Detecting the errors in data is one thing, but correction them is still possible at the quantum computing level.
One of the challenges for quantum computing is knowing how to detect and correct errors that may occur in the data. And we can do that without even knowing what the data says.
Crunching the numbers on 14 years of trading shows one of the assumptions about global markets is looking fragile.
Wealthy and healthy.
More seniors are reporting good health in recent years, but gains are primarily among more advantaged groups.
Among Australia’s eight largest regional cities, Hobart is very inwardly connected.
Knowing a city’s professional network ratio helps to understand how connected its inhabitants are to other markets, customers and ideas. All support innovation, adaptation and city growth.
Somalian refugee Mohamoud Saed stands in his friend’s clothing shop he helps out with in Clarkston, Georgia.
AP Photo/David Goldman
Instead of focusing only on crime, the government can help set refugees up for success by collecting data on what's working and what's not in the integration process.
You create a lot of healthcare data during your life. What happens after it?
Once online, our healthcare data could be used for research long after we're gone.
Declining home ownership among young people has implications for their long-term financial wellbeing and indeed for the retirement income system.
HILDA survey results show home ownership among young people is declining, as mortgage debt almost doubles for the same age group.
Data big and small have come to education, from creating online platforms to increasing standardised assessments.
We should consider how artificial intelligence will impact how we teach, what we teach, and its potential to ethically support innovation and improvement in education.
Display of Colombia’s main export countries on the “Globe of Economic Complexity” application provided by The Center for International Development (CID), Harvard University
CID, Harvard University
Can open data change the world? We looked beyond the hype to find out.
Increasing access to health data and more readily available analytical tools offer some opportunities to tackle the ever-growing rates of obesity.
Enshrining the need for planning healthy built environments in legislation will help ensure the fundamental role planners have to play in facilitating healthy lifestyles.
Timing your call can be crucial to fend off frustration.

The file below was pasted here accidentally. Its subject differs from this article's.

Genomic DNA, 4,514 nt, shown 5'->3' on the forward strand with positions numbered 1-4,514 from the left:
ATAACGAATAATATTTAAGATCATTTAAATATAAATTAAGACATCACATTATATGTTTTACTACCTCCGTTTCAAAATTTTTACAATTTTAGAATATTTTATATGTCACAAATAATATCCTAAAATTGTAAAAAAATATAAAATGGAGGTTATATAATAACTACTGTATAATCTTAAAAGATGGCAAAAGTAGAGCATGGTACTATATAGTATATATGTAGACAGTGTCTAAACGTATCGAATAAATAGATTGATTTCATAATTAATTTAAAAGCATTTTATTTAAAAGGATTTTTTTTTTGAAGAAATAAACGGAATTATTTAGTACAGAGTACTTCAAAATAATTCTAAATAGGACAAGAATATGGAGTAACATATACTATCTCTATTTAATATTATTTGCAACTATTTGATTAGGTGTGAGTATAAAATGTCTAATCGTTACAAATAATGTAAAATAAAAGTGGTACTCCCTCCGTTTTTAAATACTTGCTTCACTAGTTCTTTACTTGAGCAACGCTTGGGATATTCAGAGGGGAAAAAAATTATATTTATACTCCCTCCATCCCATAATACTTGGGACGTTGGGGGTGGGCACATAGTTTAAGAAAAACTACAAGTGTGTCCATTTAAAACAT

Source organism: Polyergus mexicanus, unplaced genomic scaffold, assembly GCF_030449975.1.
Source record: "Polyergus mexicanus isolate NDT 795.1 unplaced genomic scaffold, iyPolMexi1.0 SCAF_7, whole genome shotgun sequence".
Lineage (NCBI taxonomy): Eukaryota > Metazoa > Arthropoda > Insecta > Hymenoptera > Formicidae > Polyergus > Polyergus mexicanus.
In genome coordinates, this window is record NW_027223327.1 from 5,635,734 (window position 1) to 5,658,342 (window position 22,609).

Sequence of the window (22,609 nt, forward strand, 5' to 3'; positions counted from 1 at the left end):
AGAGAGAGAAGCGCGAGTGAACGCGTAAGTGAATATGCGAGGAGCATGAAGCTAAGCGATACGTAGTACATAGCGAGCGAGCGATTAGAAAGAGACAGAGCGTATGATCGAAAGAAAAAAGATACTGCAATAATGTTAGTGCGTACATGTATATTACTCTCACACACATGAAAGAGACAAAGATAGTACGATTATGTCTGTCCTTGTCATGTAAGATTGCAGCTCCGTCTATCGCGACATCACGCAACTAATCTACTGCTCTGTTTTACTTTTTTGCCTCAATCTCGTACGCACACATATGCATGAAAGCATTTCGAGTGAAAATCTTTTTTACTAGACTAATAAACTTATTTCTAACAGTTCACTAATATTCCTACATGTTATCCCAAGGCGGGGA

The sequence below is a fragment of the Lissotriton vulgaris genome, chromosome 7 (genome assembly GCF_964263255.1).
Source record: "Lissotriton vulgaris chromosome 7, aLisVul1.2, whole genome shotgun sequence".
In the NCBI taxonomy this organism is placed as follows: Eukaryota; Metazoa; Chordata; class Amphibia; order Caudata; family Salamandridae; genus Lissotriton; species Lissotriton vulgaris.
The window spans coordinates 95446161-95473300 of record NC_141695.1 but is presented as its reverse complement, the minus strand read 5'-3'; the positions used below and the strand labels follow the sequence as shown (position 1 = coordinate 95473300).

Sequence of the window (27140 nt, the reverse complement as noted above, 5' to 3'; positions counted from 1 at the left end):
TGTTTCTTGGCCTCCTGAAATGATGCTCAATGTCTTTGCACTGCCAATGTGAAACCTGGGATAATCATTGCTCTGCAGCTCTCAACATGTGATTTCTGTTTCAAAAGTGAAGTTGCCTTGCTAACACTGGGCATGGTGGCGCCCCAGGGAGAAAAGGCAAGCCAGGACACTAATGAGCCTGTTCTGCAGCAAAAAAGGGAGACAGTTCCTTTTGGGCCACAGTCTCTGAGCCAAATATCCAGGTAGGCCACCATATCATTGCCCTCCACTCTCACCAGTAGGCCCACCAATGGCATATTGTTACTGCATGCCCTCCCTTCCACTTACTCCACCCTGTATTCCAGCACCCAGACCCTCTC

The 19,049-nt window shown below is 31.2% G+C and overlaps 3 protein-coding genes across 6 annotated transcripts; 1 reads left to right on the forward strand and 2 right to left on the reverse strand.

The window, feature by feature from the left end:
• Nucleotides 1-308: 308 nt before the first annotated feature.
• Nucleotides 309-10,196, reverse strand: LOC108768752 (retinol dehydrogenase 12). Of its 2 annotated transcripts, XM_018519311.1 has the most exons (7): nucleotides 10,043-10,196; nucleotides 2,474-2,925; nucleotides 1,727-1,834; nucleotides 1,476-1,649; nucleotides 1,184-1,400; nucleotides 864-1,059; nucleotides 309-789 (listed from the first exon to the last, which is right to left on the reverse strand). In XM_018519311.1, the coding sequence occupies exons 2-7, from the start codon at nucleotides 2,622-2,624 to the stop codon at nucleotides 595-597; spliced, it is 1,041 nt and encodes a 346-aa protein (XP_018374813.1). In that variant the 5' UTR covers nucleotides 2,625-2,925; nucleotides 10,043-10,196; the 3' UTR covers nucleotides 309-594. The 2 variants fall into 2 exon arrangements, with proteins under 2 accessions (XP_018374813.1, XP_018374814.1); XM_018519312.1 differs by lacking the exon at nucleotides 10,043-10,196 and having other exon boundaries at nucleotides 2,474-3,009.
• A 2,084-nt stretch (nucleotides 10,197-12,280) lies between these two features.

A couple of months isn’t enough to say the housing market is cooling.
AAP/ Tracey Nearmy
The housing market is too volatile to look at prices alone. If you want to understand the housing market you need to look at the wider economy.
The future of citizenship is more distributed, interactive and local than dealing with central government through new technology. That may be sad news for those who wish to interact with the likes of Prime Minister Justin Trudeau in virtual reality if not in person.
(THE CANADIAN PRESS/Ryan Remiorz)
The disruptive impact of intelligent machines and new social movements will force us to remake citizenship into a more personal pursuit over the next 150 years.
Should we trust what they say?
Surveys can help researchers better understand the lives of teens, but skeptics argue that youth are often dishonest and that the results cannot be trusted.
Police in Istanbul,Turkey disperse gay pride demonstrators with a water cannon in June 2015.
AP Photo/Emrah Gurel
Many in the US are celebrating LGBTQ rights for Gay Pride Month. But data show that most countries, including the US, need to do much more to protect sexual minorities.
Cybersecurity jargon can be intimidating, but it needn’t be.
To protect ourselves online, we should all understand a few key terms.
Businesses struck by ransomware have to make some hard decisions.
Movies tell us that paying a ransom means the bad guys win, but in the real world it's not that simple.
Both paid and unpaid apps can track your data. The apps pictured may not - but it’s hard to know which do and which don’t.
Name almost any app. Your data is probably being tracked.
With the right algorithm, scientists can detect how you feel through your Facebook posts.
Advertisers want to know how you feel online through a process known as sentiment analysis, but it still has its limitations.
Data from what we download and listen to can now be mined to create and promote future songs.
'Music Men' via www.shutterstock.com
Does musical taste even matter anymore? Or does a data-driven feedback loop – where what you enjoy in the past shapes what you hear today – influence what you'll like in the future?